Anne is a singer, songwriter and community stalwart living in Miltown Malbay not too far away from me here in County Clare on the wild west coast of Ireland. Anne took up the guitar in her 60s and since then has created and released 2 albums. It might be no surprise that music was calling Anne given her family background. She grew up in Co Kildare in the same household as two famous Irish folk musicians, Luka Bloom and Christy Moore. Anne is hugely respected in her community as a real force for love and courage. This episode was originally created for my other podcast, the Creative Souls of Clare podcast, and it got a great response so I thought Love and Courage listeners might enjoy it too. It was recorded over Zoom during one of the lockdown periods so the video version is also available if you just look up Anne Rynne Creative Souls of Clare.
Declan O’Rourke is one of Ireland’s finest singer-songwriters and musicians and is respected and loved by music lovers around the world. He has received praise from the likes of John Prine, Paul Weller and other luminaries. Declan has created 7 excellent albums, including the latest Arrivals, which I have to say is one of my favourite albums of recent years. A truly stunning piece of art for your ears. Do check that out. Declan is also wise and informed voice when it comes to history and social issues, as evidenced in his 2017 album Chronicles of the Great Irish Famine. Continuing with the theme of An Gorta Mór, the great hunger, and showing he is a man of many talents, Declan is about to release his first book, a novel of historical fiction called The Pawnbroker’s Reward.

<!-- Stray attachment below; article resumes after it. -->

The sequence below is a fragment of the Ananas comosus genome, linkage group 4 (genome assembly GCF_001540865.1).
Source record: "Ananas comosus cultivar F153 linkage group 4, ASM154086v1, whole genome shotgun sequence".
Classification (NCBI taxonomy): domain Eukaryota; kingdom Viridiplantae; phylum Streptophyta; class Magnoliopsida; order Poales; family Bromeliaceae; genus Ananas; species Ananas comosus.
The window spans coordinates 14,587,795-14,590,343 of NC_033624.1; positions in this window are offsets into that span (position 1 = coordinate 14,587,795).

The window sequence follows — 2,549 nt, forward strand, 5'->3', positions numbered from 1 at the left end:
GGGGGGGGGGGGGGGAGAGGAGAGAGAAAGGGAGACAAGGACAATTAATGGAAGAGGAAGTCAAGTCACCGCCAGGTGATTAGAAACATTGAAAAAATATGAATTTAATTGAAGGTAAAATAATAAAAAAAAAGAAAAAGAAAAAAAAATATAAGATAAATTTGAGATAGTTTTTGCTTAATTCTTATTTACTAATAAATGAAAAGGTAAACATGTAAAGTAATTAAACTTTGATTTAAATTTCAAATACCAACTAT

Colm O’Gorman is an author, activist, cook, charity founder, and lots more. Colm is one of Ireland’s best known activists. Colm O’Gorman was born in Wexford, Ireland in 1966. He’s from a farming background and spent the first eleven years of his life in the village of Adamstown before moving with his family to Wexford town in 1977. He left Wexford in 1984, living in Dublin for a few years before moving to London in 1986. He has had an impressive list of jobs and careers to date. He previously worked as a waiter, a barman, a charity fundraiser, a hair salon manager, a security guard, a coat check attendant, a radio dj, a cook, a restaurant manager and a mini cab driver before he finally decided to get serious about a single career and train as a therapist. He qualified as a physical therapist in 1994, and as a psychotherapist in 1996. He worked initially in private practice before founding the organisation One in Four in 1999 to support women and men who have experienced sexual violence. In 1998 he launched a legal case against the Roman Catholic Church as a result of his experiences of sexual abuse at the hands of one of its priests when he was a teenager. He went on to sue the Bishop of his home diocese of Ferns and the Pope. In 2002 he took part in a BBC documentary, which told the story of his battle with the Roman Catholic Church. The film, Suing the Pope aired in March 2002 and resulted in the resignation of the Bishop of Ferns Dr Brendan Comiskey. Colm returned to live in Ireland in 2003 to found One in Four Ireland. In his role as Director of One in Four, he was instrumental in the establishment of the Ferns Inquiry, the first state investigation into clerical sexual abuse in Ireland. The inquiry investigated the management of child sexual abuse concerns and allegations by the Catholic Church and by State authorities. In 2005 he helped to establish Gorey Educate Together National School ; a multi-denominational, co-educational, child centred and democratically run primary school. Colm is a regular media commentator and contributor, has written extensively on social justice and human rights. He has made a number of documentary films, including the BAFTA awarding winning A Family Affair (2000), Suing the Pope (2002) and Sex Crimes and The Vatican which he presented for BBC Panorama in 2006. Colm’s work as a human rights defender is driven by a deep commitment to human rights and social justice and an abiding belief in the power of advocacy and activism, which challenges all of us to use our individual and collective voices to demand change where it is most needed. Colm served briefly as a member of Seanan Éireann, the upper house of the Irish parliament. He unsuccessfully contested the 2007 Irish general election and discovered that electoral politics was most definitely not his thing. In February 2008, Colm was appointed Executive Director of Amnesty International Ireland. His first book Beyond Belief was published by Hodder & Stoughton. It became an instant bestseller, reaching number one in the Irish non-fiction bestsellers list within a week of its publication. Colm lives in County Wexford with his family.